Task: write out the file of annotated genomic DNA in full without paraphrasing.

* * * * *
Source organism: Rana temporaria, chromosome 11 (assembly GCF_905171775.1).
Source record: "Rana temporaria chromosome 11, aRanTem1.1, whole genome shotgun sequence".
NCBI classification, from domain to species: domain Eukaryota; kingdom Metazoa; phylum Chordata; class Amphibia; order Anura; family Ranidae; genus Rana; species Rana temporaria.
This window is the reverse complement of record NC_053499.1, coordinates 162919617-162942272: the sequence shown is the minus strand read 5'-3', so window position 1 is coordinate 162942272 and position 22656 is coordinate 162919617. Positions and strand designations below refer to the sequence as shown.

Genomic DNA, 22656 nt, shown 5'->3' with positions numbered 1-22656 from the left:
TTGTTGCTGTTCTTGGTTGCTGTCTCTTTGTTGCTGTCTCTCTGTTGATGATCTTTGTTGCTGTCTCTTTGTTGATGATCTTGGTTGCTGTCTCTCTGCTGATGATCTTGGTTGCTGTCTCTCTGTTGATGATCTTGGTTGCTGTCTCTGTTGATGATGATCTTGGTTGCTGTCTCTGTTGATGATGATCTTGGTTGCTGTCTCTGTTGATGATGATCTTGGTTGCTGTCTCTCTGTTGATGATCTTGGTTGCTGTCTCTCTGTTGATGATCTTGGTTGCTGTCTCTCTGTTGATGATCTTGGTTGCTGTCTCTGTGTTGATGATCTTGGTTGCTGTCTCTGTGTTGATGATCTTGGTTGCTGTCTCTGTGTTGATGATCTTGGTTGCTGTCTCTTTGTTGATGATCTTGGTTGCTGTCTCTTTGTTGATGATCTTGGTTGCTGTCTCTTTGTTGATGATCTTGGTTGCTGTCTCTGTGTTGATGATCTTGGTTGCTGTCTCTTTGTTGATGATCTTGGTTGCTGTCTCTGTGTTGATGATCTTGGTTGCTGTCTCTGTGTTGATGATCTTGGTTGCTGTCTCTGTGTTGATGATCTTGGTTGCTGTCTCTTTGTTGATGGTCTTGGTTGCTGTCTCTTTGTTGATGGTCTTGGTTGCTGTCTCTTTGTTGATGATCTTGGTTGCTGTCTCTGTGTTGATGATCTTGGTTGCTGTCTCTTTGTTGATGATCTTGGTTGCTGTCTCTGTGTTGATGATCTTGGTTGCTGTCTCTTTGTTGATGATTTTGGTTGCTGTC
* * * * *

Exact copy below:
Source organism: Rana temporaria, chromosome 11 (assembly GCF_905171775.1).
Source record: "Rana temporaria chromosome 11, aRanTem1.1, whole genome shotgun sequence".
NCBI classification, from domain to species: domain Eukaryota; kingdom Metazoa; phylum Chordata; class Amphibia; order Anura; family Ranidae; genus Rana; species Rana temporaria.
This window is the reverse complement of record NC_053499.1, coordinates 162919617-162942272: the sequence shown is the minus strand read 5'-3', so window position 1 is coordinate 162942272 and position 22656 is coordinate 162919617. Positions and strand designations below refer to the sequence as shown.

Genomic DNA, 22656 nt, shown 5'->3' with positions numbered 1-22656 from the left:
TTGTTGCTGTTCTTGGTTGCTGTCTCTTTGTTGCTGTCTCTCTGTTGATGATCTTTGTTGCTGTCTCTTTGTTGATGATCTTGGTTGCTGTCTCTCTGCTGATGATCTTGGTTGCTGTCTCTCTGTTGATGATCTTGGTTGCTGTCTCTGTTGATGATGATCTTGGTTGCTGTCTCTGTTGATGATGATCTTGGTTGCTGTCTCTGTTGATGATGATCTTGGTTGCTGTCTCTCTGTTGATGATCTTGGTTGCTGTCTCTCTGTTGATGATCTTGGTTGCTGTCTCTCTGTTGATGATCTTGGTTGCTGTCTCTGTGTTGATGATCTTGGTTGCTGTCTCTGTGTTGATGATCTTGGTTGCTGTCTCTGTGTTGATGATCTTGGTTGCTGTCTCTTTGTTGATGATCTTGGTTGCTGTCTCTTTGTTGATGATCTTGGTTGCTGTCTCTTTGTTGATGATCTTGGTTGCTGTCTCTGTGTTGATGATCTTGGTTGCTGTCTCTTTGTTGATGATCTTGGTTGCTGTCTCTGTGTTGATGATCTTGGTTGCTGTCTCTGTGTTGATGATCTTGGTTGCTGTCTCTGTGTTGATGATCTTGGTTGCTGTCTCTTTGTTGATGGTCTTGGTTGCTGTCTCTTTGTTGATGGTCTTGGTTGCTGTCTCTTTGTTGATGATCTTGGTTGCTGTCTCTGTGTTGATGATCTTGGTTGCTGTCTCTTTGTTGATGATCTTGGTTGCTGTCTCTGTGTTGATGATCTTGGTTGCTGTCTCTTTGTTGATGATTTTGGTTGCTGTC